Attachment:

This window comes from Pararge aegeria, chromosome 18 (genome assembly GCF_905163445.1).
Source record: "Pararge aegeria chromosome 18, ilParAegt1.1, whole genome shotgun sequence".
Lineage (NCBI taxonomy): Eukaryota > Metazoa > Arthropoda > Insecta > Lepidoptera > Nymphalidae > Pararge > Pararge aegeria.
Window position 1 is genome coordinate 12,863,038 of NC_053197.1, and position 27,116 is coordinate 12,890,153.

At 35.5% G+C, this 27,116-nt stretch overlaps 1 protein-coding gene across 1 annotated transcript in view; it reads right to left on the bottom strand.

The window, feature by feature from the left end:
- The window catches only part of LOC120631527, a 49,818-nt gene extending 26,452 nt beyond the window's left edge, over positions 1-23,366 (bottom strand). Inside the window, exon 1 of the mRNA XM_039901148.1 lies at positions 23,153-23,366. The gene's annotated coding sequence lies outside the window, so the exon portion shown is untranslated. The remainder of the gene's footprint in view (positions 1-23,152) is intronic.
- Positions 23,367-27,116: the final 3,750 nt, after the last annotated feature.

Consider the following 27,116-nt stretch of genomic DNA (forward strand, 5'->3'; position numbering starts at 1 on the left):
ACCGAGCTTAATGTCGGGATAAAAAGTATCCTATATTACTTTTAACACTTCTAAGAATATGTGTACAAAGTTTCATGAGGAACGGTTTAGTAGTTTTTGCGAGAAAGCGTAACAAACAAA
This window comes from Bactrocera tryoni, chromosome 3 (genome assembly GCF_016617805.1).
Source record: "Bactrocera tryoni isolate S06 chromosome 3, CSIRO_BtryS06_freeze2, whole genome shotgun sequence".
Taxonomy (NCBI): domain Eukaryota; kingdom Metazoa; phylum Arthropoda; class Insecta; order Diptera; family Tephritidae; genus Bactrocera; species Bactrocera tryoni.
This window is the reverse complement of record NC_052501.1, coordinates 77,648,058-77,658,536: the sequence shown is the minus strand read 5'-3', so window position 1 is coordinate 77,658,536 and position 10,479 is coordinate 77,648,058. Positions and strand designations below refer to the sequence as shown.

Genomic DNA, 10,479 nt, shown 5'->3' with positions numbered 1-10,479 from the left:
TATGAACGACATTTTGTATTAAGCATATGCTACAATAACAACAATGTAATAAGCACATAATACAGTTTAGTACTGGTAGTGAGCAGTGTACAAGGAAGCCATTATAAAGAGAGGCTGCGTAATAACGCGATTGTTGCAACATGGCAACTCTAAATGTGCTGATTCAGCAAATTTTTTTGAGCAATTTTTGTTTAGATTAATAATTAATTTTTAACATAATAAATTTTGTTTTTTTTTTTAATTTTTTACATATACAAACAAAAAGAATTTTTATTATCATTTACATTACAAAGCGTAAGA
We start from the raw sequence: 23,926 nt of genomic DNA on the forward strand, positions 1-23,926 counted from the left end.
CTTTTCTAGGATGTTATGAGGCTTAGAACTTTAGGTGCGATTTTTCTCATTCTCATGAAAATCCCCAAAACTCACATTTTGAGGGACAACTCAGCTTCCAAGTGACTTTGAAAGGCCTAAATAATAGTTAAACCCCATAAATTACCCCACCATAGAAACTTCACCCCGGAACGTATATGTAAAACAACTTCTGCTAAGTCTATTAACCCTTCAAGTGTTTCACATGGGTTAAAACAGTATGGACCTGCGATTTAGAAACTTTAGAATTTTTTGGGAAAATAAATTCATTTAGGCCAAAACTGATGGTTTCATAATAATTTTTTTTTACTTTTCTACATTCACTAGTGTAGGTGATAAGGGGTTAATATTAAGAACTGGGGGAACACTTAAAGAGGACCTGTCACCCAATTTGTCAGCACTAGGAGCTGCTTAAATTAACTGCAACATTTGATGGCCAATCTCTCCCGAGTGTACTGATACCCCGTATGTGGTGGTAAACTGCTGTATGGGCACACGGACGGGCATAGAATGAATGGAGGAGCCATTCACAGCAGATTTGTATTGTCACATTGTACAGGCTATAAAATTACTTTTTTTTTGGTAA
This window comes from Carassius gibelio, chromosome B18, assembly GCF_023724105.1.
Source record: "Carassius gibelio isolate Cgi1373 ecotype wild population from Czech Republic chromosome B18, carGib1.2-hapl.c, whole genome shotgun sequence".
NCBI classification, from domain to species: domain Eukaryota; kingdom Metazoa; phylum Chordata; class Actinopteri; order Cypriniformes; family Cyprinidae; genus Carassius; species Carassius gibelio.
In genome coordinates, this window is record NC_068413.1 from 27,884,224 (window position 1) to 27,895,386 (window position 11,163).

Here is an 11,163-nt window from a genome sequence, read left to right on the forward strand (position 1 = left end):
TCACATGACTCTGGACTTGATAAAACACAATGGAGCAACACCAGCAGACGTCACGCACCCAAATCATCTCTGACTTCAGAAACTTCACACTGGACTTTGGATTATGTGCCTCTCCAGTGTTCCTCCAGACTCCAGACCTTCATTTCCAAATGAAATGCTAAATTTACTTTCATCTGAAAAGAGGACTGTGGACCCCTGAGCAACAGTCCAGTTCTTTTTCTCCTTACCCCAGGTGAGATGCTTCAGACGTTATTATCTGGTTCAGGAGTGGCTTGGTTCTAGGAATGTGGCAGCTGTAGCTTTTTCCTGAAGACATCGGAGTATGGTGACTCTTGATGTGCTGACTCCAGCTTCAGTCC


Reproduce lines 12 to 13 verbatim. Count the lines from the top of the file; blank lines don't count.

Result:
Source record: "Bactrocera tryoni isolate S06 chromosome 3, CSIRO_BtryS06_freeze2, whole genome shotgun sequence".
Taxonomy (NCBI): domain Eukaryota; kingdom Metazoa; phylum Arthropoda; class Insecta; order Diptera; family Tephritidae; genus Bactrocera; species Bactrocera tryoni.